At the end of the day, it all ties back with the solar climate and the changing of the cycles. For much more detail then I could ever hope to explain, check out this youtube channel, especially the climate change series which goes into a lot of detail of how the whole "Global Warming" thing came about and the ever evolving truth that many scientists (slowly but surely) are fleeing the "Global Warming" AKA "(Man Made) Climate Change" supporters.
    https://www.youtube.com/user/Suspicious0bservers
    Last edited by Alco; 03-03-2015 at 12:00 AM.

  27. #107
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    Edit: Double post

  28. #108
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    *exasperated sigh*

    Quote Originally Posted by Alco View Post
    Frankly, we're just not that significant (as much as that may bust the egos of many of you out there).

  29. #109
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    Quote Originally Posted by Alco View Post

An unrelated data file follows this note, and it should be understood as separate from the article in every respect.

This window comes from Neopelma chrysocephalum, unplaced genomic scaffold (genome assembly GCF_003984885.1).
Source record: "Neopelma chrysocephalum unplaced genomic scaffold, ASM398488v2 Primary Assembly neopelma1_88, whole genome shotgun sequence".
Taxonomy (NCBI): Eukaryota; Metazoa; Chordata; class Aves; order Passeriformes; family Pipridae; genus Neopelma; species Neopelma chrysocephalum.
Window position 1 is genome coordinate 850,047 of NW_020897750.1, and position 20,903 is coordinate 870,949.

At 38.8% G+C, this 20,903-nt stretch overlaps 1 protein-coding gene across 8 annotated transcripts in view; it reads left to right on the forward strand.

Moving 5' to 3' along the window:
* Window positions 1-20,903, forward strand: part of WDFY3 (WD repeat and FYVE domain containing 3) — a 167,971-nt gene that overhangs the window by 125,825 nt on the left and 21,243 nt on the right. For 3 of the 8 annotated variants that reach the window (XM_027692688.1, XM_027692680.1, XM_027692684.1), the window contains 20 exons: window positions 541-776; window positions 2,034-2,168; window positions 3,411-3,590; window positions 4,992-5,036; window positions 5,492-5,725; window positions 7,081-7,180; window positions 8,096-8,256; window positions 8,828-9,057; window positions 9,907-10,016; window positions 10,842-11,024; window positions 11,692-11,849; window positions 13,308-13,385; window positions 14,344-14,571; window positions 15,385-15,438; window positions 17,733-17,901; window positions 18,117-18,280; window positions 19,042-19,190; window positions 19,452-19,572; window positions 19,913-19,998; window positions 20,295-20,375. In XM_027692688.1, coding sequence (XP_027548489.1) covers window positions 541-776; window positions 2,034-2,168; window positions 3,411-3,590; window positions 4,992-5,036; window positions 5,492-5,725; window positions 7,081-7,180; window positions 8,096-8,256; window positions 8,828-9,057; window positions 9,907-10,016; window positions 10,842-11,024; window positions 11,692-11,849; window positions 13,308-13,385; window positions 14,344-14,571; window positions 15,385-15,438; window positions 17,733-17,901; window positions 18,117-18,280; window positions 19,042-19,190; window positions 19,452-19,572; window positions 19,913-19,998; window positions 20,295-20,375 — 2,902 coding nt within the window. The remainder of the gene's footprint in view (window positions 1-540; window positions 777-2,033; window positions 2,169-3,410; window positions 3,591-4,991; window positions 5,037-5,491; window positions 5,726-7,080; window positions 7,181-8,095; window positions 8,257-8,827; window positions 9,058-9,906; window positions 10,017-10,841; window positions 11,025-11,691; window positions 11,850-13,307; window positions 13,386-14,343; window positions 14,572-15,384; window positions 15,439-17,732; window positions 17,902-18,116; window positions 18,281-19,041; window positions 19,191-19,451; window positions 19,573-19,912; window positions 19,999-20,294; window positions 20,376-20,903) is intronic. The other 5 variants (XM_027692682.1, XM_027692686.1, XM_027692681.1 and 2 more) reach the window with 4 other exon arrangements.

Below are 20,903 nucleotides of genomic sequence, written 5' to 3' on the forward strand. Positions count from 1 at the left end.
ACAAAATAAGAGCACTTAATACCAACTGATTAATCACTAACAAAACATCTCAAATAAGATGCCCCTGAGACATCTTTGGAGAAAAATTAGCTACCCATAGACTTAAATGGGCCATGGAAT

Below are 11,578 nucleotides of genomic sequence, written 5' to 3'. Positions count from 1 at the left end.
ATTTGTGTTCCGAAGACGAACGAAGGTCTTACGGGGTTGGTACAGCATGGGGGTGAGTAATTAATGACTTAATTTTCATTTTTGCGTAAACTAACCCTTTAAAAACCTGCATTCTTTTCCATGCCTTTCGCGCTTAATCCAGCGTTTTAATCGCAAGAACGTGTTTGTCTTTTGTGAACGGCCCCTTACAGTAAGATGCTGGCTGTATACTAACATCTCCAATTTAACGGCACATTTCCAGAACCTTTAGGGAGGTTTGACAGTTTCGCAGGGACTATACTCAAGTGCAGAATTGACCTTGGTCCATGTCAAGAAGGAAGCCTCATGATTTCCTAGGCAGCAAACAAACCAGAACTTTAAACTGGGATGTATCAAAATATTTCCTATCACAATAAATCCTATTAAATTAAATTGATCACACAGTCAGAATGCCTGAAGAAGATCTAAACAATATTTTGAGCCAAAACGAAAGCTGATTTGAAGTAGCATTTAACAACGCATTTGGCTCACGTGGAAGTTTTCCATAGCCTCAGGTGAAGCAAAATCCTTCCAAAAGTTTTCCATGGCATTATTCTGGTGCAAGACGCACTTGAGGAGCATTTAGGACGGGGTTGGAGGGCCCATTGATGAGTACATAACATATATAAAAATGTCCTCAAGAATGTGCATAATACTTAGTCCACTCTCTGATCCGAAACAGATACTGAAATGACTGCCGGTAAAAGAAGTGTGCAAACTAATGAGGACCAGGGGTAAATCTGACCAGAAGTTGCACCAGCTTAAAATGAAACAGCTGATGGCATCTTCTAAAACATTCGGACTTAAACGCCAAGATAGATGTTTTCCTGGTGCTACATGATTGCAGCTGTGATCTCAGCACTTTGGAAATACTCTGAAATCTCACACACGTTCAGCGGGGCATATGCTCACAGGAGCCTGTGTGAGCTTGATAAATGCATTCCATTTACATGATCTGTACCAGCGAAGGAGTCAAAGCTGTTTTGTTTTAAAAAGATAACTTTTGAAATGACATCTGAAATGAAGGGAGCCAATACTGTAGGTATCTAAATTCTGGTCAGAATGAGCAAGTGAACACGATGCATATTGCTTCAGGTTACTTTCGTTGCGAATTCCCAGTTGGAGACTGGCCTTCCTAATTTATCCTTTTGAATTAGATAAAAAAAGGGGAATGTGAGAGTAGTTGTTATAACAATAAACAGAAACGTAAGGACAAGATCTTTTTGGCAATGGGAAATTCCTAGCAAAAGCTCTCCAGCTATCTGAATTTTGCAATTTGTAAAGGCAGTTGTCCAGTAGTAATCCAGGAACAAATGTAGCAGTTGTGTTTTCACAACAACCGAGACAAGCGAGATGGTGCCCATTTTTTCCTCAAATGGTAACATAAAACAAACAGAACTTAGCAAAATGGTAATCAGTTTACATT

Anthropogenic ("Global Warming!") also doesn't explain the climate extremes that have been occurring elsewhere in the solar system.


    At the end of the day, it all ties back with the solar climate and the changing of the cycles.
    FYI solar irradiance has been steadily decreasing over the past fifty years. The 'climate change' we've observed on other planets is certainly dominated by seasonal effects, but honestly we have such incomplete and short-term measurements that we can't conclusively detect fluctuations in either direction. Plz don't believe everything you read on inter.